Article Text

PWE-042 The endoscopic mucosal resection of large non-ampullary duodenal polyps: a decade of experience from a tertiary referral centre
  1. M San Juan Acosta1,
  2. S Beg2,
  3. J Ortiz_Fernández-Sordo2,
  4. A Parra-Blanco2,
  5. M Pana2,
  6. S Stefano2,
  7. K Ragunath2
  1. 1Gastroenterolgy Department, University Hospital Nuestra Señora de Candelaria, Tenerife, Spain
  2. 2NIHR Nottingham Digestive Diseases Biomedical Research Unit, Nottingham University Hospital, Nottingham, UK


Introduction Endoscopic Mucosal Resection (EMR) offers a minimally invasive approach to the management of non-ampullary duodenal polyps. However, there is limited data from the Western world on safety, feasibility, outcomes and optimal management. We aimed to describe the largest European experience from a tertiary referral centre.

Method A database review of all patients referred with non-ampullary duodenal polyps from 2003 – January 2017 in a tertiary referral endoscopy centre (Nottingham University Hospital-United Kingdom) was performed. Patient demographics, lesion characteristics (size, location, Paris classification and histopathology), procedural data, first follow-up at a mean 4 months, second surveillance ≥12 months and adverse events were evaluated.

Results Sixty-one patients with non-ampullary duodenal polyps were identified. 58 patients (95%) underwent EMR [mean patient age 67±10 SD years (32-85), male 55.2%)] and 3 patients were referred for surgery. The mean polyp size was 20±12 mm. Paris classification 0-IIa and 0-Is was seen in 58.6% and 22.4% respectively. Complete resection in the first session was achieved in 54 of 58 patients (93.1%). Histologically proven adenoma recurrence was identified and endoscopically treated in 5 of 42 patients (11.9%) on first surveillance. 16 of the 19 patients who were followed up ≥12 months were free of adenoma and considered cured (84.2%). Post EMR stricture occurred in 2 of 58 patients (3.4%) who had widespread resection (>75% circumference). Treatment was attempted with endoscopic balloon dilatation but was unsuccessful and these patients required surgery. Intraprocedural bleeding was noted in of 16 of 58 patients (27.5%) and there was 1 case (1.7%) of delayed bleeding, which was managed successfully with endoscopic intervention. Perforation was noted in 1 patient (1.7%), conservative treatment was sufficient to manage this complication. The removed lesions were retrieved in 51 of 58 patients (87.9%). Histopathology was adenoma with low grade of dysplasia in 43 of 58 patients (74.1%), adenoma with high grade of dysplasia in 5/58 patients (8.6%), neuroendocrine tumour in 2/58 patients (3.4%), serrated lesion in 1 patient (1.7%).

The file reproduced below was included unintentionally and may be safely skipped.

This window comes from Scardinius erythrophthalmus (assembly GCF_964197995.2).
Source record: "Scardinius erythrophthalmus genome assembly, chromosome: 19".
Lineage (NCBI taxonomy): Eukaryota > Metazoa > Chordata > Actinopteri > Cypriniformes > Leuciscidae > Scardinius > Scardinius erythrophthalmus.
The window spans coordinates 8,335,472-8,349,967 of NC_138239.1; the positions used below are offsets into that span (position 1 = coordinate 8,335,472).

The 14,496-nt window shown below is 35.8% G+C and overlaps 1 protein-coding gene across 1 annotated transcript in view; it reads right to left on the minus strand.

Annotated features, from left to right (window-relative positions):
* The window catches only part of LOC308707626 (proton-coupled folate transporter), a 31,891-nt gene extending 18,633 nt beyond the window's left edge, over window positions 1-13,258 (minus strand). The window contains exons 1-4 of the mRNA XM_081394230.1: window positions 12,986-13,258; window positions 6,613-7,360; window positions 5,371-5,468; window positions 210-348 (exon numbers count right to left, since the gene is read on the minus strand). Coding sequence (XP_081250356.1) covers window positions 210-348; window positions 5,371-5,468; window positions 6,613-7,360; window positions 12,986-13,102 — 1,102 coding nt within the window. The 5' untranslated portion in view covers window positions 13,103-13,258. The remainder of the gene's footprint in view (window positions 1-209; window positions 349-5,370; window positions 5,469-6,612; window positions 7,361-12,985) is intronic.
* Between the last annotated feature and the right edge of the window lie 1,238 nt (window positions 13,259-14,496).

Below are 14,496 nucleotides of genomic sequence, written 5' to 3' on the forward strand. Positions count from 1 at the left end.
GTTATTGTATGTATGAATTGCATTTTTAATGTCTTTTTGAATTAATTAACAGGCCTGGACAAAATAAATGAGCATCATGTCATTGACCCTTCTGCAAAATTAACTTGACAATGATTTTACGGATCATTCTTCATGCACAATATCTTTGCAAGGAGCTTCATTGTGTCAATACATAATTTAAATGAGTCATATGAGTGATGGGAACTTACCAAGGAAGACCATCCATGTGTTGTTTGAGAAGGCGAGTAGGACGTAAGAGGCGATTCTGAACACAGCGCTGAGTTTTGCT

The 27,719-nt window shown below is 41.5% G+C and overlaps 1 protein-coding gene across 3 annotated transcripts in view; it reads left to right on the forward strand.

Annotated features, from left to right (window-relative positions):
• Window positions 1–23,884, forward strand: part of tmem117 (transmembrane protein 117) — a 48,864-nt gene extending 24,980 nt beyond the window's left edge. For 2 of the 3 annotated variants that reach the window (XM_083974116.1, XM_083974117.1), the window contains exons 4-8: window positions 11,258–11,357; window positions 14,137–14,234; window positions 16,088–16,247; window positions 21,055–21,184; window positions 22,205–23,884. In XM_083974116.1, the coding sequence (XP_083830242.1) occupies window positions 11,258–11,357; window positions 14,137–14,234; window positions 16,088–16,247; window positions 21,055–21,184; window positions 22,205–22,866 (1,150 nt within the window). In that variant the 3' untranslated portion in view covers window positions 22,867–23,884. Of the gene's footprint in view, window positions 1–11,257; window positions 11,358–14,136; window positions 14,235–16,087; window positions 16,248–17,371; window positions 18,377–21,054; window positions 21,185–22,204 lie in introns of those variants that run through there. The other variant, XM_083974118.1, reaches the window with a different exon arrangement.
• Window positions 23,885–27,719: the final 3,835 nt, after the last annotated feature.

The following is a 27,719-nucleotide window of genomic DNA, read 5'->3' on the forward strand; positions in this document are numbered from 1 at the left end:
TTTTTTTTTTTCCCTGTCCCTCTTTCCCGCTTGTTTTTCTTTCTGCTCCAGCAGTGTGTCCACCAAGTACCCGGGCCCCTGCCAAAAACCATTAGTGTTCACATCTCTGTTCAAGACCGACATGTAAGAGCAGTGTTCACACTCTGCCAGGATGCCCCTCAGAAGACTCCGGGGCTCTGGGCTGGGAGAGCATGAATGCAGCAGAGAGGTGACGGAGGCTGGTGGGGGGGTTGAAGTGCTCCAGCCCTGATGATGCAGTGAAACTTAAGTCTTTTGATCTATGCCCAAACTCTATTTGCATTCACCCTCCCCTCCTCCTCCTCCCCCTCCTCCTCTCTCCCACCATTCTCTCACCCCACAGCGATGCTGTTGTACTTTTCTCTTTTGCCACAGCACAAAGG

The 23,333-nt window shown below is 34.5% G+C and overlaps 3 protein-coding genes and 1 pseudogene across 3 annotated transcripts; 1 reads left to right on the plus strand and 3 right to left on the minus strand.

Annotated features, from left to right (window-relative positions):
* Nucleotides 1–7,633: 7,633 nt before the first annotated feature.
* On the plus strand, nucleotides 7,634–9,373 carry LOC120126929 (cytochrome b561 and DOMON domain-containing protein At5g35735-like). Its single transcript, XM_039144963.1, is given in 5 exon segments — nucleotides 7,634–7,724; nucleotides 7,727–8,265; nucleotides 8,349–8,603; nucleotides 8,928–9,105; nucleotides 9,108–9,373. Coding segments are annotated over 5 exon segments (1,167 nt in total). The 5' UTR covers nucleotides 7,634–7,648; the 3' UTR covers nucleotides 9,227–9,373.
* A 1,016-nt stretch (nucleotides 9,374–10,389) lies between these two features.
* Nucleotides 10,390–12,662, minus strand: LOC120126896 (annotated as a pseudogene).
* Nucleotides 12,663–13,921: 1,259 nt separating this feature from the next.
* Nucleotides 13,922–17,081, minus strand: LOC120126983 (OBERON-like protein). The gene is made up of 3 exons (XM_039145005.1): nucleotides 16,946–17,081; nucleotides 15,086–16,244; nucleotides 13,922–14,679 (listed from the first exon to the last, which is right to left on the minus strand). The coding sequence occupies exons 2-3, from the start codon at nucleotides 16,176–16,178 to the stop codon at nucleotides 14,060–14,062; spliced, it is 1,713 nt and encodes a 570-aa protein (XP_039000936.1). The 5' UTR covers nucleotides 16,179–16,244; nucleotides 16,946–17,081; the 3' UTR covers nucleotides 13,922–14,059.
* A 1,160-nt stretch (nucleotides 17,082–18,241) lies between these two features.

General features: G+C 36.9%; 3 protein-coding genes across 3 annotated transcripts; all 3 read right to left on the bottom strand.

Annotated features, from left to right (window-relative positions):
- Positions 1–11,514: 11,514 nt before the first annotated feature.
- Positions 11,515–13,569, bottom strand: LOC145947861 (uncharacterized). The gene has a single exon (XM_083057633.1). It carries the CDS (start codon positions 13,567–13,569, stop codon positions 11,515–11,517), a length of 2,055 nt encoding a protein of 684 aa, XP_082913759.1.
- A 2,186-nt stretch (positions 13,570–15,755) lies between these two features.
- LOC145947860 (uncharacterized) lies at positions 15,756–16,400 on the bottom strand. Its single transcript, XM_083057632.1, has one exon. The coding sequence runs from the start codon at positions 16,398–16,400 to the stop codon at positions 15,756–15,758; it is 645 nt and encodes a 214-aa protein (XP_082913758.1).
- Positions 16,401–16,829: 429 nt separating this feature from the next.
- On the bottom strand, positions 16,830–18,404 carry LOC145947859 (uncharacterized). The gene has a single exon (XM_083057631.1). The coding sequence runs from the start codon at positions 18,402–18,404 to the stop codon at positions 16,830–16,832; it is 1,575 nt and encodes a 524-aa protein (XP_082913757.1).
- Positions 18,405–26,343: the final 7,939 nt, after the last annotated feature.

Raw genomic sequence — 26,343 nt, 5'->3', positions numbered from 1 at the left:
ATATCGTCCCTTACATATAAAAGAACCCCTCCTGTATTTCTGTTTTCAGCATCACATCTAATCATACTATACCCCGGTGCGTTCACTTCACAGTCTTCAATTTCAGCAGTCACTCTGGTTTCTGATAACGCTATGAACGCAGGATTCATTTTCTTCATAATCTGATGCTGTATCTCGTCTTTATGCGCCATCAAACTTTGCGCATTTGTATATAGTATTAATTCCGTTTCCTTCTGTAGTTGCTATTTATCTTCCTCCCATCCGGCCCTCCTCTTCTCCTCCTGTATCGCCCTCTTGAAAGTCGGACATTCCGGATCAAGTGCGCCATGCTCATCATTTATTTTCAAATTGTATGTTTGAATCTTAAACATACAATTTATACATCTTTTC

Conclusion Endoscopic resection of large non-ampullary duodenal polyp is a safe and effective alternative to surgery in a tertiary referral centre. However, widespread resection can result in refractory stricture that is difficult to manage endoscopically. Intraprocedural bleeding is common but can be successfully treated.

Disclosure of Interest None Declared

  • duodenal polyps
  • mucosectomy
  • non-ampullary

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